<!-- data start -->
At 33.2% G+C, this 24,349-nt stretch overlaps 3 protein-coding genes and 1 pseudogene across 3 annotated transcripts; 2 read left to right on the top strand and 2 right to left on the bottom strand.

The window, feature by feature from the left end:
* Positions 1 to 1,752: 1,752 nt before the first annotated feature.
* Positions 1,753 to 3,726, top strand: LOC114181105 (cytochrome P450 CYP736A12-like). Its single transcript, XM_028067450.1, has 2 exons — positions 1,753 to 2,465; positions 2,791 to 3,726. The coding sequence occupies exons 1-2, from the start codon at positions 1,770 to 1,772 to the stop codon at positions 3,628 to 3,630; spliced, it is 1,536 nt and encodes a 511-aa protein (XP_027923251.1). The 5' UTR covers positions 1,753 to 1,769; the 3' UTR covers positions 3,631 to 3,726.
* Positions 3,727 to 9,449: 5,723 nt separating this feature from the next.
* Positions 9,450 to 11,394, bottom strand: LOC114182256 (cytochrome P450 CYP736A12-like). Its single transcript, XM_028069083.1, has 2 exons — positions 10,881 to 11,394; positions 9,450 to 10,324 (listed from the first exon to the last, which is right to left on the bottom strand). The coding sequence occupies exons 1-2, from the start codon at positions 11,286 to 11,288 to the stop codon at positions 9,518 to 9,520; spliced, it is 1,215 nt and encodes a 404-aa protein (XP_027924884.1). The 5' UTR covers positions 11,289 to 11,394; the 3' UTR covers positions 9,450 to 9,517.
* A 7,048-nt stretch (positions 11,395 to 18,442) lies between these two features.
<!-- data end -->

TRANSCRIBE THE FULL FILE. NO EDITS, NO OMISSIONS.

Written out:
At 33.2% G+C, this 24,349-nt stretch overlaps 3 protein-coding genes and 1 pseudogene across 3 annotated transcripts; 2 read left to right on the top strand and 2 right to left on the bottom strand.

The window, feature by feature from the left end:
* Positions 1 to 1,752: 1,752 nt before the first annotated feature.
* Positions 1,753 to 3,726, top strand: LOC114181105 (cytochrome P450 CYP736A12-like). Its single transcript, XM_028067450.1, has 2 exons — positions 1,753 to 2,465; positions 2,791 to 3,726. The coding sequence occupies exons 1-2, from the start codon at positions 1,770 to 1,772 to the stop codon at positions 3,628 to 3,630; spliced, it is 1,536 nt and encodes a 511-aa protein (XP_027923251.1). The 5' UTR covers positions 1,753 to 1,769; the 3' UTR covers positions 3,631 to 3,726.
* Positions 3,727 to 9,449: 5,723 nt separating this feature from the next.
* Positions 9,450 to 11,394, bottom strand: LOC114182256 (cytochrome P450 CYP736A12-like). Its single transcript, XM_028069083.1, has 2 exons — positions 10,881 to 11,394; positions 9,450 to 10,324 (listed from the first exon to the last, which is right to left on the bottom strand). The coding sequence occupies exons 1-2, from the start codon at positions 11,286 to 11,288 to the stop codon at positions 9,518 to 9,520; spliced, it is 1,215 nt and encodes a 404-aa protein (XP_027924884.1). The 5' UTR covers positions 11,289 to 11,394; the 3' UTR covers positions 9,450 to 9,517.
* A 7,048-nt stretch (positions 11,395 to 18,442) lies between these two features.